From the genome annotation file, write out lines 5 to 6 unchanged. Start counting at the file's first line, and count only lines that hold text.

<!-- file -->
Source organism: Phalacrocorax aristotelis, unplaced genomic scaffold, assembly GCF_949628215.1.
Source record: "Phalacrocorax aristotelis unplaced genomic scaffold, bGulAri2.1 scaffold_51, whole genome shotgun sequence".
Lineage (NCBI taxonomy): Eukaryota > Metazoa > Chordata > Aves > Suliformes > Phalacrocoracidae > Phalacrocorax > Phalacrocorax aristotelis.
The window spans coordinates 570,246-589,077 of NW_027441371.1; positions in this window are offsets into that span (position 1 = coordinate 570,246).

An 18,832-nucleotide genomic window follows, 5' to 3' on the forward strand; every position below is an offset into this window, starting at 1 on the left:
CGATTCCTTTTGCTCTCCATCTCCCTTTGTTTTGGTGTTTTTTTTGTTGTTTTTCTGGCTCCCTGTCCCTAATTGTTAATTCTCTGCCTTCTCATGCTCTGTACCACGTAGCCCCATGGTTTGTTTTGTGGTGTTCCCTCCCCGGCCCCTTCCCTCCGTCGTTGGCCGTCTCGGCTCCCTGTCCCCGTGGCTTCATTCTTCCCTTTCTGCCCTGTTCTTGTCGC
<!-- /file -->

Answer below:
An 18,832-nucleotide genomic window follows, 5' to 3' on the forward strand; every position below is an offset into this window, starting at 1 on the left:
CGATTCCTTTTGCTCTCCATCTCCCTTTGTTTTGGTGTTTTTTTTGTTGTTTTTCTGGCTCCCTGTCCCTAATTGTTAATTCTCTGCCTTCTCATGCTCTGTACCACGTAGCCCCATGGTTTGTTTTGTGGTGTTCCCTCCCCGGCCCCTTCCCTCCGTCGTTGGCCGTCTCGGCTCCCTGTCCCCGTGGCTTCATTCTTCCCTTTCTGCCCTGTTCTTGTCGC